From Malicious Theme’s, Plugins & Hackers
Unfortunately, the Internet is crawling with people who want to do damage to websites and computers with malicious software and viruses, just for kicks. WordPress is no exception… Hackers have laced plugins and themes with malicious software and they have also learned how to hack unsafe WordPress websites. I’ve been working in and with WordPress websites and blogs for quite a while now, and I learn a new tip to protect the sites each time. In this article I’ll share just a few of the things I’ve learnt from friends, guides and tips around the Internet.
Delete the Default ‘Admin’ Profile
The first thing you must do when setting up a new WordPress site is setup a new admin profile inside your WordPress admin dashboard. Create a new username and password unrelated to you and your website. Too often, I see people using parts of their website name in the username and password. Say in my case I used ‘creative’ for the username and ‘addict’ for the password… Many servers and programs will set this up automatically as well. This is very obvious and one of the first things a hacker will try, after the default admin username ‘admin’. Making a safe password is not enough.
After you have created a new administration profile, log into it and delete the default admin profile.
Configure the ‘Authentication Unique Keys’ in ‘wp-config.php’
The second thing I suggest you do to protect your WordPress blog, is update the ‘Authentication Unique Keys’ inside your wp-config.php file. I didn’t even know it was there until someone showed me. Download your wp-config.php file, which is in the root folder where your WordPress is located and open it in an HTML editor, or even WordPad. Look for this bit of info as displayed below:
Follow the instructions in orange: paste the given link into your browser. This will generate four lines of code. You would then replace the above lines in red and blue with your new generated code.
Scanning Your Plugins and Themes
Installing themes and plugins is always risky. Make sure you either trust the source, or check every single plugin and theme you install. Some themes can harm your website without even being activated so check it immediately after uploading it. I check my themes using a plugin called “TAC (Theme Authenticity Checker)“. Click here to visit the plugins’ website for instructions and info, or simply search, download and activate it in your plugins manager. You can then run checks on all your installed themes. I cannot stress enough how important this is… My fiance installed a malicious theme and it almost got his website banned by Google as it was pinging websites constantly. I am sure there are far worse things out there.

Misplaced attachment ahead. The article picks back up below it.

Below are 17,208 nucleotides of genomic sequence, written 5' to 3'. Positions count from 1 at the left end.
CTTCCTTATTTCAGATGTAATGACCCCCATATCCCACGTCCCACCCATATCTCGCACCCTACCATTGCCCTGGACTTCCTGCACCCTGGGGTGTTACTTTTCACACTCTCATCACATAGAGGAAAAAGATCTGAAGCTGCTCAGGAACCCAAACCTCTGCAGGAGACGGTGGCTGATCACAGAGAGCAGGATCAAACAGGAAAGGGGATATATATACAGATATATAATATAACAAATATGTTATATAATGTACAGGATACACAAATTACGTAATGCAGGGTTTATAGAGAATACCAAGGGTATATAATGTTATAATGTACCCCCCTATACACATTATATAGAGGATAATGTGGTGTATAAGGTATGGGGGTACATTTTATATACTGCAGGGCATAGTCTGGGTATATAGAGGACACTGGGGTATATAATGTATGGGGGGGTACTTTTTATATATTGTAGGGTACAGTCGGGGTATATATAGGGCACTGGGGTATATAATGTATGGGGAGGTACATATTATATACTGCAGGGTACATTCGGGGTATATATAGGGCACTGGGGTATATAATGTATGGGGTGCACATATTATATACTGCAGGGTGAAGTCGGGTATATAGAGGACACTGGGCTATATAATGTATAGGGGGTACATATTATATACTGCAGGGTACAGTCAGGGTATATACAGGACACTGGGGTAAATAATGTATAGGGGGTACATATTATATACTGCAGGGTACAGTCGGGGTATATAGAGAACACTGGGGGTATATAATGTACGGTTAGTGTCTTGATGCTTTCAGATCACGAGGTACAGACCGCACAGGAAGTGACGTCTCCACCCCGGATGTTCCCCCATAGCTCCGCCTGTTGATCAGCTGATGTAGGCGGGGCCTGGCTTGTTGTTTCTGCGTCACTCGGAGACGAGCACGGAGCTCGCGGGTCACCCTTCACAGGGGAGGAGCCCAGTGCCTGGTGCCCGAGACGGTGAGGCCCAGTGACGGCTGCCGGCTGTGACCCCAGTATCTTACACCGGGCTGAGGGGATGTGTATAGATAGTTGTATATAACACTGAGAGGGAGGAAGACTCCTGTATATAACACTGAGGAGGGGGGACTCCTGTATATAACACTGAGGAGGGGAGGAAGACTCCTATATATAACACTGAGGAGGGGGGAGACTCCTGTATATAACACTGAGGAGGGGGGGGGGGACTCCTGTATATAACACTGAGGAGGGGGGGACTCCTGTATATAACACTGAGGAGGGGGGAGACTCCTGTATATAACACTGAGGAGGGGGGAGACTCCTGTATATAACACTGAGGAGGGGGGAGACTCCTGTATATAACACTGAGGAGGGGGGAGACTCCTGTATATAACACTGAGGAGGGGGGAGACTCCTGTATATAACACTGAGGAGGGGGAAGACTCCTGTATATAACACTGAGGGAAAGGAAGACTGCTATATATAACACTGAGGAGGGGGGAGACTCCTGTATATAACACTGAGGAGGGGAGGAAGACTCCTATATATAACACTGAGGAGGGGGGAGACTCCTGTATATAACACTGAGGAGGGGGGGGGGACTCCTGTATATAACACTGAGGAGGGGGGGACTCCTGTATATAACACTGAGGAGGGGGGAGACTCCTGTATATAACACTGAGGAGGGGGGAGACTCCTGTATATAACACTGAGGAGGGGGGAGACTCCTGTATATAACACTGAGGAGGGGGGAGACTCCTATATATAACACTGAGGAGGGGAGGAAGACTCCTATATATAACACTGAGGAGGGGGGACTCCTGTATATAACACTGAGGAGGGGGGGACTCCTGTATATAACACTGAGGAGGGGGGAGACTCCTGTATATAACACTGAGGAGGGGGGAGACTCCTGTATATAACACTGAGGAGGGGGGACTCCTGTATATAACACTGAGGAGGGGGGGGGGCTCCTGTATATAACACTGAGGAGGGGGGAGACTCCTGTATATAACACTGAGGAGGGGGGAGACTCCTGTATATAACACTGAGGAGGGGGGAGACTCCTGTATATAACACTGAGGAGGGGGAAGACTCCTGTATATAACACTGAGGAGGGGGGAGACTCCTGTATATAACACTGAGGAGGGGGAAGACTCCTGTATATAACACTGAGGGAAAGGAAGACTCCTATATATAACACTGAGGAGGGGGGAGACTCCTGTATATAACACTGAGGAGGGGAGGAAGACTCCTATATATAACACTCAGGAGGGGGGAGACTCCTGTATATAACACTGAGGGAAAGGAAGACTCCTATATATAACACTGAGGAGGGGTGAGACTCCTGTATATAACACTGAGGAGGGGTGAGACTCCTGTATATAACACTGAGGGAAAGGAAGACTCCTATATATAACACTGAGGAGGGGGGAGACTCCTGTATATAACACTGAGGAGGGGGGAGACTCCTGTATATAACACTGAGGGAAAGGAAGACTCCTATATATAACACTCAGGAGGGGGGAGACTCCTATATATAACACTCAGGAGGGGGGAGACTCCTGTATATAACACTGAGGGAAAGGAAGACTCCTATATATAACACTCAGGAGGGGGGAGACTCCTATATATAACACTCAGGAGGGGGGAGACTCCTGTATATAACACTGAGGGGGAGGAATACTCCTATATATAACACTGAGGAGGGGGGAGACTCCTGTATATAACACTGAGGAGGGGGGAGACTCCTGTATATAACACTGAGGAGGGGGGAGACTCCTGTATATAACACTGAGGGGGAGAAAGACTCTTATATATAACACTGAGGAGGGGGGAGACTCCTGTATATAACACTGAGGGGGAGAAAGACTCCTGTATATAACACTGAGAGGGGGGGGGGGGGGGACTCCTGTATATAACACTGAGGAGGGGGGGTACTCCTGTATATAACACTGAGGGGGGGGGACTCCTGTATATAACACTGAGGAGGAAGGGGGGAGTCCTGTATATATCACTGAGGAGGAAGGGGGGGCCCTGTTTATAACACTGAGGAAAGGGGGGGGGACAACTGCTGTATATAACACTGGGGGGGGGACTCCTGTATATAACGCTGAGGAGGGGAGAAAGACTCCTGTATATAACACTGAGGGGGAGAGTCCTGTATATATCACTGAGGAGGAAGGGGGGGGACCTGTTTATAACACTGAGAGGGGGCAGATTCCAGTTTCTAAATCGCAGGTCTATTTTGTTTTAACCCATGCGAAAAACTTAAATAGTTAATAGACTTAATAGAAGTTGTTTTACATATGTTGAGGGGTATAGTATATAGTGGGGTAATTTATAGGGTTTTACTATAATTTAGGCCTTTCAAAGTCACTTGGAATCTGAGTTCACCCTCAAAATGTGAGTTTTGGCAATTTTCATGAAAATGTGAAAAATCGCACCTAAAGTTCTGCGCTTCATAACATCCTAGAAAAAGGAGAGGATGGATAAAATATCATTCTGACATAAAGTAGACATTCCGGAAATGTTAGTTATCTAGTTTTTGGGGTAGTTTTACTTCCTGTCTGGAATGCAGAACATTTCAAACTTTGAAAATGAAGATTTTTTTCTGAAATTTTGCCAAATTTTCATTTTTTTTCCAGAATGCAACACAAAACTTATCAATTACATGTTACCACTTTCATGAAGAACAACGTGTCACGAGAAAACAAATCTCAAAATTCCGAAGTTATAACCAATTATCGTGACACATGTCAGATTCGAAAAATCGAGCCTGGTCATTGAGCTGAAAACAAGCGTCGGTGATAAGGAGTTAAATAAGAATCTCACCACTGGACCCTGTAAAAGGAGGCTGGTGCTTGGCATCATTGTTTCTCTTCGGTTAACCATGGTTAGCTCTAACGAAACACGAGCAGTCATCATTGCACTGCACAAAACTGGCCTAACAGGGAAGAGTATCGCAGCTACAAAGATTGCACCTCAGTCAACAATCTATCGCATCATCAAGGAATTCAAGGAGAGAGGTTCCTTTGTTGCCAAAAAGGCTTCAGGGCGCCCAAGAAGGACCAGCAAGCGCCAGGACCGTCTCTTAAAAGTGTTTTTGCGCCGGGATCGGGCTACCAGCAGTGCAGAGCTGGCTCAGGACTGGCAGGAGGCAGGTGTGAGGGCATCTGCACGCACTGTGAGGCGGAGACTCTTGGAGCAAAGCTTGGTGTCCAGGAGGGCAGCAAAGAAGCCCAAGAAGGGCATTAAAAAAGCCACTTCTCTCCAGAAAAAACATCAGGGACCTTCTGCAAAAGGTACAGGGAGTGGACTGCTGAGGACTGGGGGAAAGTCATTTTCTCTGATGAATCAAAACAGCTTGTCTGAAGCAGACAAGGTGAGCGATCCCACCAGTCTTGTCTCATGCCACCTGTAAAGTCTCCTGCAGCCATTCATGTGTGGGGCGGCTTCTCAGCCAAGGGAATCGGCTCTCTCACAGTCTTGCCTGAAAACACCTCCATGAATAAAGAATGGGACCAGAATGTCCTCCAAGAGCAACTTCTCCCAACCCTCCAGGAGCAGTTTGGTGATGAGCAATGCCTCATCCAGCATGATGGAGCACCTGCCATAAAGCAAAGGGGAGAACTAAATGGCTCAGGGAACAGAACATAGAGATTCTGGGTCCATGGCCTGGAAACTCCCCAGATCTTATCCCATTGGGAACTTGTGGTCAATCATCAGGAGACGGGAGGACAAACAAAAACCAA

Then there is a second plugin I use to scan my entire blog for anything suspicious. It is called ‘WordPress Exploit Scanner‘. Click here to visit the plugins’ website for more info.
Ensure your WordPress Version & Plugins are Always Up-to-Date
This is probably the most important tip… Always make sure you update your WordPress website to the latest version. When you log in, a notification at the top of your blog will appear if there’s a new version. Luckily, WordPress can update it automatically (without you downloading and reinstalling), however it is always recommended to backup your files and database. Same goes for your plugins – make sure they are always updated. Often, the updates will include patches to any exploits.
Backup Your WordPress Website and Database
No matter what you do to protect your WordPress website, there’s always a small chance it may still get hacked and you loose everything… Be prepared! After initial set up of your blog and plugins, download your entire website and keep a copy on your local computer. You must also backup your database regularly, as this contains important files, such as your posts. I use a plugin called ‘WP-DBManager‘. Click here for more info on this plugin. I set it up to backup my database weekly. It emails a small file to you, so you don’t need to keep remembering to do this nor do you need any knowledge of how to download this manually. Very handy!
There are probably a hundred more things you can do to your WordPress website to protect it. I’ve only mentioned a handfull. Below are some external links to some additional tips:
If you have any additional tips you’d like to share, please leave a comment or contact me. I will try keep adding to this post as I find useful tips.